ESCAPE FROM TERROR
They had explosives strapped to their bodies and were sent on a suicide mission by Boko Haram, but one of the teenage girls was not ready to die
‘Some people see me as part of Boko Haram. But others see me as a hero’
MAIMUMA shuffled down the road, trying hard to walk normally, trying not to let on something was horribly wrong. Sweating and terrified, the teenager began to sob while the detonator box strapped to her waist under her clothes radiated heat.
The explosives attached to her body were heavy too.
The 14-year-old didn’t want to hurt anyone, much less kill strangers who had the misfortune of being around her, but her body was no longer her own.
Her slender frame had been taken from her, transforming her from a young girl into a crude weapon – an unwilling suicide bomber capable of carrying out unimaginable horror.
She was powerless to remove the bomb, knowing it would explode if she tried.
Her sobbing grew louder, attracting the attention of passers-by – but once she told them about the bomb they fled as fast as they could.
Eventually soldiers arrived – men like the ones Maimuma had been ordered to kill along with herself.
They approached her cautiously, shouting at her to keep her hands up. One of the soldiers began to remove the explosives and the red-hot detonator. After what seemed like an eternity she was free – and the bomb was carried away to be detonated out of harm’s way.
This shocking story is one of several told to the New York Times by girls who have fallen into the clutches of the Nigeria-based terror organisation Boko Haram.
Since 2011 the group has used nearly 250 girls and women as suicide bombers.
The youngest of these was a pair of girls just seven years old – and they were killed along with several others in an attack on a marketplace in December 2016.
SINCE the start of this year, more than 110 children have been used as suicide bombers – at least 76 of them girls under the age of 15 years. One girl blew herself up along with a baby strapped to her back, according to United Nations reports.
Maimuma, who was kidnapped by Boko Haram, is one of the girls who refused to be forced into marriage by the terrorists – and so were used as suicide bombers instead.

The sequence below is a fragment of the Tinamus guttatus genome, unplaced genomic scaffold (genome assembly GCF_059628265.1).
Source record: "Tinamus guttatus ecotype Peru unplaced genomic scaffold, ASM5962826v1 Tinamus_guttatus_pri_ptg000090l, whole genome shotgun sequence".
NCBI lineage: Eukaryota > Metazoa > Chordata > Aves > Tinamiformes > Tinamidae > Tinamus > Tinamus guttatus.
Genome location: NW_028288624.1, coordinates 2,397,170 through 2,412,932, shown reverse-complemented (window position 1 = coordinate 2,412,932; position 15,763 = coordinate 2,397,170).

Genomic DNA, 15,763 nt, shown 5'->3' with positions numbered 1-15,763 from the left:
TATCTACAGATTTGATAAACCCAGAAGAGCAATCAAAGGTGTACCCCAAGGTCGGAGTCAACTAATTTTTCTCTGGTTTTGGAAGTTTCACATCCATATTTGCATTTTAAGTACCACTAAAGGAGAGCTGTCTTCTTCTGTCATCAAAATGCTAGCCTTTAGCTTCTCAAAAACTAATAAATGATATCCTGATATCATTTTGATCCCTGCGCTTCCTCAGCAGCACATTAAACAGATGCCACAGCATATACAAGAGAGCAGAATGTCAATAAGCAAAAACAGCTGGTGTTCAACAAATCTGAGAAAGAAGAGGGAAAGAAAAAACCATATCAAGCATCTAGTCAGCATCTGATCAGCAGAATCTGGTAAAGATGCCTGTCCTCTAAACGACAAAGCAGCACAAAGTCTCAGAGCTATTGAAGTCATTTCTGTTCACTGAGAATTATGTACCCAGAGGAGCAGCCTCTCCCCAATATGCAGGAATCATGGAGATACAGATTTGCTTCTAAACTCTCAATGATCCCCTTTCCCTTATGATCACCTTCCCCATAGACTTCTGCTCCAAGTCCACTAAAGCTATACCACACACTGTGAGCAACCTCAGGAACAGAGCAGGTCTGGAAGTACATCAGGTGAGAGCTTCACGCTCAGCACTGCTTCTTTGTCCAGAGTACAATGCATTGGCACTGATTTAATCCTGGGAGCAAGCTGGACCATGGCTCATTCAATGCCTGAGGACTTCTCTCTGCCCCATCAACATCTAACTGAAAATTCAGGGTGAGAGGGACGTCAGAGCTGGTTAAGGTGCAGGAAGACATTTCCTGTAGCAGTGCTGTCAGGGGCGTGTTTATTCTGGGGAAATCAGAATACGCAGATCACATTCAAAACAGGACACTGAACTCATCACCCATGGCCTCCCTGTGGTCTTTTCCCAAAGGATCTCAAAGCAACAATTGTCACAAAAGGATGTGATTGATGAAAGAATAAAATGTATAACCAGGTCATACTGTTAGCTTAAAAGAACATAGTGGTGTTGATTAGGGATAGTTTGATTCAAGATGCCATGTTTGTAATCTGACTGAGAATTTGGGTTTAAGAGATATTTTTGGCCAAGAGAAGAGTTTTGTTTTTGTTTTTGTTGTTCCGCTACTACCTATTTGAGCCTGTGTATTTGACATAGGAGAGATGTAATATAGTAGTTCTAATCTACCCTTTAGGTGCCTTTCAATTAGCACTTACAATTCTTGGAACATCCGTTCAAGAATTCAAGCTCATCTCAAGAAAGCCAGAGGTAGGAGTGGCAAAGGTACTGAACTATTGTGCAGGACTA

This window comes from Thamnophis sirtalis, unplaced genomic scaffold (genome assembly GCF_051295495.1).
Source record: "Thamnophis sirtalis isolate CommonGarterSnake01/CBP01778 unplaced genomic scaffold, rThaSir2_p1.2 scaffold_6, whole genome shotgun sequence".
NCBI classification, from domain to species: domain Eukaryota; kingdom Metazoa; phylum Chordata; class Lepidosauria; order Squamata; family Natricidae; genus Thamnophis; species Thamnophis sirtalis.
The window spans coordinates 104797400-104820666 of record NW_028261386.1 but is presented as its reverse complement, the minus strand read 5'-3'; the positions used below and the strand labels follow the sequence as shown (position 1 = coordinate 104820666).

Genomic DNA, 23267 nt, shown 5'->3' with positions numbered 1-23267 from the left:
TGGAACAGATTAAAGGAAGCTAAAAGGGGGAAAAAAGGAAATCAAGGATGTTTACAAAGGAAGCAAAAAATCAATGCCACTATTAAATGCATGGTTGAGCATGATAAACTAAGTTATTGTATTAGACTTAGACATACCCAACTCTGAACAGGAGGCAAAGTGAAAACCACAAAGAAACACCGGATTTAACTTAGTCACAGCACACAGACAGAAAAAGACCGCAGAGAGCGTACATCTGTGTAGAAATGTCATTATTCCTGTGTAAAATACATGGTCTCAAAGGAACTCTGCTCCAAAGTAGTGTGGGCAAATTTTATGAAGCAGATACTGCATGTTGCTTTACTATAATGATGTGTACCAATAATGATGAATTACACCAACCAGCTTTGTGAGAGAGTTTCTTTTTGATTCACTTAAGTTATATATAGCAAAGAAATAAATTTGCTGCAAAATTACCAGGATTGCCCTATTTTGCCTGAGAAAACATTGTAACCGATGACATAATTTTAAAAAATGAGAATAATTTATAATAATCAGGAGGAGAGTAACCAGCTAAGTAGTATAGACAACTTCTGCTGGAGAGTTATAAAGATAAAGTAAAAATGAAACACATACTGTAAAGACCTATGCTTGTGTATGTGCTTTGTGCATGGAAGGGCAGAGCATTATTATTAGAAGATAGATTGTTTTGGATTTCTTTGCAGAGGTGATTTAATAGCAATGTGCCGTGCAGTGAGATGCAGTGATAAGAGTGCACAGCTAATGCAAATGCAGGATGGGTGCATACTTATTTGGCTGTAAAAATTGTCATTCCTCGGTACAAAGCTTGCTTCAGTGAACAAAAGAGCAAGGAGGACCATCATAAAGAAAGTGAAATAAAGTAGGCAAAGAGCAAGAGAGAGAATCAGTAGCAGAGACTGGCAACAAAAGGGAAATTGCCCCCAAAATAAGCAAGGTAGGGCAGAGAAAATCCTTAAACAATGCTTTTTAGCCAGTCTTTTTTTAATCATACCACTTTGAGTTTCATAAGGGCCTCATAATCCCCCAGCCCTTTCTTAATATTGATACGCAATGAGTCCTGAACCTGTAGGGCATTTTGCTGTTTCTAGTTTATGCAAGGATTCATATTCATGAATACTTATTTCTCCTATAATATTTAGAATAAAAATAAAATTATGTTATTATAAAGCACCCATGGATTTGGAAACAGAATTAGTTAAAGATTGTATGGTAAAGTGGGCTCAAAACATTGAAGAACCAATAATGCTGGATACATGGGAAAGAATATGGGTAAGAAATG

Another girl, Hadiza ( 16), was kidnapped by the group earlier this year. When she rejected a marriage “proposal” from one of the fighters she was told, “You’ll regret this”.
She was then brought before one of the group’s leaders and told she would be going to “the happiest place imaginable”.
Hadiza hoped she would be freed so she could return home but they were talking about heaven.
Many of the surviving girls have similar stories of being promised paradise for fulfilling their deadly missions, which almost always saw them being dropped off along the side of a road while Boko Haram fighters watched from a safe distance as they walked,
laden with explosives, to their targets.
Hadiza didn’t want to kill anyone. Her 12-year-old companion, she says, appeared to have given up hope of surviving the ordeal.
When Hadiza asked her what she thought they should do as they walked along the road, the girl simply said, “I’m going to go off by myself and blow myself up”.
As they approached the refugee camp, which was guarded by soldiers, Hadiza made the girl wait a distance away while she approached them and explained what they’d been forced to do.
The soldiers removed the bombs from the girls and Hadiza was eventually reunited with her father.
FOR these girls, being rescued from being a weapon doesn’t always guarantee a happy ending. Maimuma and others like her have been reluctant to tell anyone, even close family or friends, that they were forced to be suicide bombers, fearing they could be arrested for working with the terrorists.
Children – especially girls – are now used so frequently in terror attacks by Boko Haram that authorities are regularly warning people to be on the lookout for girl bombers in the regions where the group operates.
In Maiduguri, the city where Boko Haram was founded, there are billboards with the words “Stop Terrorism” and a picture of an angry-looking girl with explosives strapped to her chest.
Authorities have begun campaigns telling parents not to give their children to Boko Haram for use as bombers, as well as circulating videos telling bombers they can surrender.
These campaigns, the New York Times says, show the bombers and their families as Boko Haram collaborators who either support the terrorists or who were brainwashed or drugged into doing so.
“I thought to myself, ‘Why should I be arrested for being forced to carry a bomb?’” Maimuma said. “I decided I was going tell everyone.”
Now Maimuma and other survivors are trying to return to their normal teenage lives in Maiduguri. They’re keen to return to school and dream of becoming doctors or teachers or lawyers.
Maimuma knows there are people who think she’s a terrorist collaborator but she knows she isn’t one. “Some people see me as part of Boko Haram. But others see me as a hero.”
ABOVE: Nigerian soldiers visit a camp after forcing out Boko Haram terrorists. The group, which kidnapped 276 Nigerian schoolgirls three years ago, has left death and destruction in their wake not only in Nigeria, but also in Niger, Chad and Cameroon.